Turnovers key in Bama victories

Alabama had five takeaways against Arkansas Saturday and converted all into touchdowns on the ensuing offensive drive. Just three weeks into the season, the Crimson Tide has forced 12 turnovers and has scored 70 points off them.

Week by week, Alabama's identity shows a little more of its teeth.

It's become apparent three weeks into the season that part of that identity is creating turnovers. After getting just 20 last season, the Crimson Tide has forced 12, scoring 70 points off of them, and has only give up one. Alabama is No. 1 in the country with a plus-11 turnover margin.

Saturday in Fayetteville, Alabama had five takeaways and converted all into touchdowns on the ensuing possession in its 52-0 victory over an imploding Arkansas team.

After the game, Alabama coach Nick Saban revealed that, unhappy with the way his team wasn't getting fumbles or interceptions last year, he visited the New Orleans Saints to see how they do it.

Saban took what he learned, implemented it into his system and it's clearly working.

"We have the greatest defense in the SEC," said cornerback Dee Milliner, who had two tackles, broke up a pass and looked to have had an interception, but it was overturned upon review, against the Razorbacks. "It's great to have turnovers like we did. We pride ourselves on that."

The rainy conditions proved both teams susceptible to mistakes and turnovers, but only Arkansas got into trouble.

Things started to get bad for the Razorbacks in the first quarter. After a three-and-out, Arkansas punter Dylan Breeding fumbled the punt snap and as the ball skipped along the slippery turf toward the end zone, he kicked it out of bounds and got called for "illegal kicking," a 5-yard penalty. Alabama took over at the Arkansas 6-yard line and only needed one play for running back Eddie Lacy to plow into the end zone and put the Tide on the board.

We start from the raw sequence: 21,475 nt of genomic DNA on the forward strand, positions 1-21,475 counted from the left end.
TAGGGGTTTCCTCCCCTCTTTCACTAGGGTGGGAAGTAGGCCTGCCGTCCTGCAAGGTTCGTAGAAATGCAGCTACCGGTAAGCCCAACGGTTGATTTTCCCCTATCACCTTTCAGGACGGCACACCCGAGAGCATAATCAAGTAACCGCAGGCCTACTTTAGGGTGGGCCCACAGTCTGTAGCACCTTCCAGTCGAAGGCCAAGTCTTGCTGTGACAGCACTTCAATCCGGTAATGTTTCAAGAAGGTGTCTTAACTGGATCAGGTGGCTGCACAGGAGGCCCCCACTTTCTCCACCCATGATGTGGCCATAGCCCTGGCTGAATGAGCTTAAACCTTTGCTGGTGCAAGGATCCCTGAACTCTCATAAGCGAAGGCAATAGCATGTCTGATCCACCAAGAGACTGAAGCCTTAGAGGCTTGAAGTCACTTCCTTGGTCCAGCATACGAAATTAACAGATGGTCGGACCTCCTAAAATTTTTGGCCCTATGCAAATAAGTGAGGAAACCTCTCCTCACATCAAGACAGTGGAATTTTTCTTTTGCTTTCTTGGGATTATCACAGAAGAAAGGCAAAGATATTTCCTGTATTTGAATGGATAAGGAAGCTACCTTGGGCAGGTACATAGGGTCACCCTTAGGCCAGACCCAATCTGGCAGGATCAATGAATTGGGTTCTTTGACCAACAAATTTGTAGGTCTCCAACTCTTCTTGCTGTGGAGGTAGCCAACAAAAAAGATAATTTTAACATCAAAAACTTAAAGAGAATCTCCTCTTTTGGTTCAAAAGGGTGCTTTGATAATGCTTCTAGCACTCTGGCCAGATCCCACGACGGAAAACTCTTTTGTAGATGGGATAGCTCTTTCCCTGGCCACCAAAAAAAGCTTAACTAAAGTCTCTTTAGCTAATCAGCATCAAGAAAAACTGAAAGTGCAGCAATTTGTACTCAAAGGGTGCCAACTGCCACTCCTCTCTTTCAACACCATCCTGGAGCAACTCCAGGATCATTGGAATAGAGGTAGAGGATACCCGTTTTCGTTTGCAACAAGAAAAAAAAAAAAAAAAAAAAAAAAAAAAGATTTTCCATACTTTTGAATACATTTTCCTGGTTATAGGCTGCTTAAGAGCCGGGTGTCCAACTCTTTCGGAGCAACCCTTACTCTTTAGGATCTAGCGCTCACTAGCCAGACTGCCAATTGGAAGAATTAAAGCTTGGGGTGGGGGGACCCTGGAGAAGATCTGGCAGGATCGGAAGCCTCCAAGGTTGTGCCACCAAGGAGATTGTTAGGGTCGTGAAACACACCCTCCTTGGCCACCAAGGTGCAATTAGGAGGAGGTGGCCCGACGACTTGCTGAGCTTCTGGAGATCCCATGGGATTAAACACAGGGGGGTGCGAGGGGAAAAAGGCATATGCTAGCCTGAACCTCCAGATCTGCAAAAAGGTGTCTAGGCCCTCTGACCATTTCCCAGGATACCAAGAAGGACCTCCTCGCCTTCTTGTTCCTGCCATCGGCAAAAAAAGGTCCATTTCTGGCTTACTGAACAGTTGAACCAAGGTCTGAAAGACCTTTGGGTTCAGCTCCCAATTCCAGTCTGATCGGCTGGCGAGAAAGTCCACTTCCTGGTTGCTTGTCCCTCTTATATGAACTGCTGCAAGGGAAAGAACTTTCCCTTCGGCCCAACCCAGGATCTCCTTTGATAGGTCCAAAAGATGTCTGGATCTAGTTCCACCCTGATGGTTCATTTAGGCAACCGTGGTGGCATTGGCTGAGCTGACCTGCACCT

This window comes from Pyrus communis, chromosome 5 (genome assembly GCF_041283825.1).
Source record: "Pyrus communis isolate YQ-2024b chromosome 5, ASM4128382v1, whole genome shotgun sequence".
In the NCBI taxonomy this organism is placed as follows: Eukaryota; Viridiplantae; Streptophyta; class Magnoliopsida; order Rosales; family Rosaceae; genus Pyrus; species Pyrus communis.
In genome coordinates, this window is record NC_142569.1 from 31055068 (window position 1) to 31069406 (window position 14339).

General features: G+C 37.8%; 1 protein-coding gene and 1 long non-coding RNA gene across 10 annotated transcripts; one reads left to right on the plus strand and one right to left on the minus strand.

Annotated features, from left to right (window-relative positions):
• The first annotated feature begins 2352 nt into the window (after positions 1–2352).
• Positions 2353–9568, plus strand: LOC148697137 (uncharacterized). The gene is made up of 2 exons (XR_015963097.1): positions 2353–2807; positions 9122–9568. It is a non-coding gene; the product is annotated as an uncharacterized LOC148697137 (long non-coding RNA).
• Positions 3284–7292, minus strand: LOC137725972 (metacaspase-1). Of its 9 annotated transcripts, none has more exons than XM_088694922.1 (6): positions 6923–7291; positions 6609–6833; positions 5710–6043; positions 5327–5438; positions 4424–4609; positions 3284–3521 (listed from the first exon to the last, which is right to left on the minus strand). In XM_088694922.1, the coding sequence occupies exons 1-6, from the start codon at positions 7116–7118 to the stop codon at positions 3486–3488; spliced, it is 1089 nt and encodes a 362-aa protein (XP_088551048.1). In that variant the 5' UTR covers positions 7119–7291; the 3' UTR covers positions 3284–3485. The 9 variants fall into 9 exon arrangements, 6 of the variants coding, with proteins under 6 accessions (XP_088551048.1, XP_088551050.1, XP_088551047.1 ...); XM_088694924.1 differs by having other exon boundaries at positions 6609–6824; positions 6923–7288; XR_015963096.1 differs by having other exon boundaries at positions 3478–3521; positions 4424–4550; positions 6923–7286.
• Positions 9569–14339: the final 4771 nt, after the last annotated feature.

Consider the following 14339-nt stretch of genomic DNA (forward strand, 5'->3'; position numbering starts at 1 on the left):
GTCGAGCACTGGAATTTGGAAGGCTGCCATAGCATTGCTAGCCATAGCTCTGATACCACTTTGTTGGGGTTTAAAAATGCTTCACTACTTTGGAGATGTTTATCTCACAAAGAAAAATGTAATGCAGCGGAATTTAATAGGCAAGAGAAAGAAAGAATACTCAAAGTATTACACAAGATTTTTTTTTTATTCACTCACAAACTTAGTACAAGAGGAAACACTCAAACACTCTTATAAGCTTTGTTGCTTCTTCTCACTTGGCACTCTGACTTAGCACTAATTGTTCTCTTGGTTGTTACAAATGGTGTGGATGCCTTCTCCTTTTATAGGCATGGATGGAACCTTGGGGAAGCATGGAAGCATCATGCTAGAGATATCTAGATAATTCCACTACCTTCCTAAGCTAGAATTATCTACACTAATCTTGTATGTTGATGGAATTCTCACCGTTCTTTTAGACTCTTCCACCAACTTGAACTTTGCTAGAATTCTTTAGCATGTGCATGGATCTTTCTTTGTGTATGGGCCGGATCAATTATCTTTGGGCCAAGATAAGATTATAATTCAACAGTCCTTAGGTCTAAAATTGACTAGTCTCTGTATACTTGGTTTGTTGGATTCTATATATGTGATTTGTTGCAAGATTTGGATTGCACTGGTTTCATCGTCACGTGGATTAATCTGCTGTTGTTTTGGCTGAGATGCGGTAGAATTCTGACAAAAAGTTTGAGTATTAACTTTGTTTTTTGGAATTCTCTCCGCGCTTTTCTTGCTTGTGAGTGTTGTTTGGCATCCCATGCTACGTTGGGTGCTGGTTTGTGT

The bad snap didn't count as a turnover, but it sure was a catalyst.

With Alabama up 10-0 in the second quarter, Arkansas was finally putting together a drive. But then safety Vinnie Sunseri intercepted quarterback Brandon Allen and Alabama's offense took the field and scored six plays later when A.J. McCarron found true freshman wide receiver Amari Cooper for a 20-yard catch-and-run.

Later in the quarter, safety HaHa Clinton-Dix intercepted Allen and returned it 46 yards to the Arkansas 3. Three plays later, Lacy was in the end zone again and the Tide was up 24-0.

The Razorbacks would fumble twice in the third quarter and again in the fourth, all of which led to Alabama scores.

"It changes the game entirely when you create turnovers like that," Milliner said. "It puts the offense in good field position to score touchdowns."

Added linebacker Adrian Hubbard, who had three tackles and a sack: "Whenever you affect the quarterback, it's always going to lead to mistakes. We just executed our plays."

Saban explained how much the Tide works on turnovers in practice, whether its teaching stripping techniques to the defense or ball security to the offense.

"It really helps when you can compete against each other in practice and guys are trying to make that happen," he said. "It makes the offensive guys aware of what might happen in a game."

Arkansas fumbled the ball eight times, five of which were caused by the Tide (they recovered three). The nasty weather may have been a factor, but Alabama only fumbled once—a bad snap at the goal line—but McCarron was all over it.

Interceptions haven't been much of a problem for the Tide in the past, but fumbles were a different story. Last year Alabama only caused seven and just four in 2010. This season the Tide has racked up six and it's only the end of Week 3.

Now that the turnovers have come, they're coming in bunches.


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